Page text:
Update from VIVAT

VivatFr. Liam Dunne SVD, Convenor of VIVAT sent ECI this report:

Vivat in Ireland is formed of representatives of Missionary Sisters, servants of the Holy Spirit; the Spiritans; the Missionary Sisters of the Holy Rosary; The Little Sisters of the Assumption; the Divine Word Missionaries, the Oblates of Mary Immaculate and the Combonis, who joined us during the year.

Our group is small but enthusiastic.  We meet every two months in each one of our houses for our meeting.  We use these to share information; to seek ideas about matters of interest to our various Congregations and to draw up plans.  We also reflect upon what our Congregations are doing in the wider world at this time and share this with each other.  Our meetings usually begin with a prayer, followed by, or ending with, a supper prepared by the host.  The attendance has been good all year which indicates the interest and the willingness of the members to participate.

Our main activity during the year 2018 was the study of Laudato ‘Si.  Each group took one Chapter each, to study and presented the results to the group.   We all then evaluated and added further reflections.  This was a worthy exercise for us as it stimulated us all to learn more about the Cry of the Earth and to discover what we could do about it in our communities.  Some results were that one group decided to curtail their shopping on Sundays; others took recycling much more seriously and got their community to follow suit; and some of us got involved with another group called Recycling Ambassadors.

For this, we arranged to get about 20 people to convene somewhere and these ambassadors would come and give a very practical demonstration about how to recycle properly which proved to be both informative and useful.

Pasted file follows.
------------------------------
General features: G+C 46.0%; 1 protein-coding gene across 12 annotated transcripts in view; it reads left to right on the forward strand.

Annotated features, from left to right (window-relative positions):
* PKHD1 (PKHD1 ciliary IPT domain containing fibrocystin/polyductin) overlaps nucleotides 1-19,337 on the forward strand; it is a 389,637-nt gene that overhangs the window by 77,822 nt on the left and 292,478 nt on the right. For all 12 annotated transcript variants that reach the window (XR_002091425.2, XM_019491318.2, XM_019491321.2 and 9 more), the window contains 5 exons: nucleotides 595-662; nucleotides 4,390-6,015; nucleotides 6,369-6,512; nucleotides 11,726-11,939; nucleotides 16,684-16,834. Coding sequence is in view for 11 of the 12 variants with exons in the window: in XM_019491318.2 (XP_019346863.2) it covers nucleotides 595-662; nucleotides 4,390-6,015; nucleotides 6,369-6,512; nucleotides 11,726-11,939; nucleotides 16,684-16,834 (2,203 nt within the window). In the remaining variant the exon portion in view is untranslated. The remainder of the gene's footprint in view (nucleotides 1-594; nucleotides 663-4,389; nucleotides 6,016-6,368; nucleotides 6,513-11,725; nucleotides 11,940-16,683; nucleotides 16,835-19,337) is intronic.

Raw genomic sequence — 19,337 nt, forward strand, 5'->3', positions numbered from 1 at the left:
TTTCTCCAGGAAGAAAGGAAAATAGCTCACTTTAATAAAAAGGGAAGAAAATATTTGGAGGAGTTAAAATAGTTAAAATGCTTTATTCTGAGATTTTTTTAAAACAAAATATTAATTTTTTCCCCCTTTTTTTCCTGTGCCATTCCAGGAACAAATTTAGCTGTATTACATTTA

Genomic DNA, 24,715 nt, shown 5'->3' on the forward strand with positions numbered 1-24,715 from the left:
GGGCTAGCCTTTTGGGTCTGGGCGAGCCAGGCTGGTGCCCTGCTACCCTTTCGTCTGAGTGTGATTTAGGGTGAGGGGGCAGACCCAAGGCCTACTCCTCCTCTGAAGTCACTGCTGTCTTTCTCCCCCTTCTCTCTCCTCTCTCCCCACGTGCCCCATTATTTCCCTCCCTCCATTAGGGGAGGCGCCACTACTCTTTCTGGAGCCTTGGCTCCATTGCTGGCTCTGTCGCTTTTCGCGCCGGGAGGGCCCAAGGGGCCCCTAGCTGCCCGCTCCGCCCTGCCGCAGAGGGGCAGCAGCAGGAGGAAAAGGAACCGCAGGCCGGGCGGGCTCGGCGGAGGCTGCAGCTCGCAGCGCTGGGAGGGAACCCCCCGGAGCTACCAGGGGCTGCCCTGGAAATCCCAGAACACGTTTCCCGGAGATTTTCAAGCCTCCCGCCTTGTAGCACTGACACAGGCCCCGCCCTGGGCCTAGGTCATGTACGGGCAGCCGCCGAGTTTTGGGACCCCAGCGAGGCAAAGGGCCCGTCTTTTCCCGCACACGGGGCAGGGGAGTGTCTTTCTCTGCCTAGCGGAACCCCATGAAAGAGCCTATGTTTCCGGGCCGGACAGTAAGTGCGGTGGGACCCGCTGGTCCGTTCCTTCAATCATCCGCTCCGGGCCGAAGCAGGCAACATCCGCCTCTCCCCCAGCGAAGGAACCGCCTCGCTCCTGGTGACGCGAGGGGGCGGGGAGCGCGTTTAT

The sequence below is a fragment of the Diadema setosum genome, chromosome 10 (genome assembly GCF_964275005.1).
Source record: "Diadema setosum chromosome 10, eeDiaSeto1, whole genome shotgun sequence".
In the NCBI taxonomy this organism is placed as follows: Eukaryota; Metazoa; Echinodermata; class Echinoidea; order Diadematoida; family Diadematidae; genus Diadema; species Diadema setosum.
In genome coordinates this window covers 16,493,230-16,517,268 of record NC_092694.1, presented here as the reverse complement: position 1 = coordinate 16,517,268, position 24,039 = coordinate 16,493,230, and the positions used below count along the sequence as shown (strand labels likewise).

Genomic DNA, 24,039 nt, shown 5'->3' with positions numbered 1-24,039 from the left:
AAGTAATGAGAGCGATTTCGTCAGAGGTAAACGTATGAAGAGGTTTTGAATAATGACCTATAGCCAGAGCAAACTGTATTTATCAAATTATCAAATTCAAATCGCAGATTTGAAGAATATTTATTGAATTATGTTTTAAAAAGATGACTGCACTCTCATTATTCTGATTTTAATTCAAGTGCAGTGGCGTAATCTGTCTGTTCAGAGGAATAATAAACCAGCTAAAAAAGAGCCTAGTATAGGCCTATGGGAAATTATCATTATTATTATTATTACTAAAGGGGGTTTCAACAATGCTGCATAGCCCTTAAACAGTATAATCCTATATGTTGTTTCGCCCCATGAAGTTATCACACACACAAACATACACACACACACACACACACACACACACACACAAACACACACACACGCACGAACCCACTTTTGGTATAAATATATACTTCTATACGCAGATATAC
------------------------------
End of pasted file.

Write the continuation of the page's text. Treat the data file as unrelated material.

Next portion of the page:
Another undertaking carried out by our members, Tom McCabe OMI and Mary Rose Crowe MSRH, was the running of workshops called Awakening the Dreamer Changing the Dream.  This workshop reflected upon the precarious situation in which the earth finds itself now.  They also presented the workshop at the McAuley House in Coolock with good feedback.  Another workshop was presented to a community of retired sisters and friends over two evenings.

The BtC symposium attempts to answer 4 questions:

1.    Where are we?
2.    How did we get here?
3.    What is possible now?
4.    Where do we go from here?

It locates the root causes of the present environmental crisis in a mindset, growing in dominance since the industrial revolution, which views the earth merely as a source of raw materials to meet our immediate needs, where humans have all the rights.

Among the myths supporting this mindset/attitude, the symposium identifies the myth of separateness, that we humans are separate from the earth and other species.

Both the symposium and Laudato Si confront this myth by stressing the inter-connectedness of all creation. ‘Whatever we do to the planet we do to ourselves on Planet Earth’ (BtC). ‘Earth is a communion of subjects, not a collection of objects’. (Thomas Berry).

Laudato Si (para 16): ‘If we no longer speak the language of fraternity and beauty in our relationship with the world, our attitude will be that of masters, consumers, ruthless exploiters unable to set limits to their immediate needs’.

Both recognise that the first victims of a degraded environment are the poor, those who benefitted least from this exploitation, indigenous peoples etc. Both recognise the rights of all species to flourish and the tragedy of the unprecedented rate of species loss that we are living through.

BtC challenges us to wake up from the trance we are in, to become aware, and to commit our growing awareness in action by joining with others to work for change.

Laudato ‘Si urges radical conversion, a change in attitude, spirituality, lifestyle etc., and action: ‘the talents and involvement of all is needed to redress the damage caused by human abuse of God’s creation’. (LS 14)

Both BtC and Laudato ‘Si are ultimately hopeful that we humans can change, become aware, but that time is running out. Everyone on earth has a role to play.  ‘Be the change’ sees the contribution that new technologies designed to work with nature can make.  Laudato Si invites humanity, and Christians in particular to radical conversion.

We hope to train all the members of our group to be able to present this symposium in the future.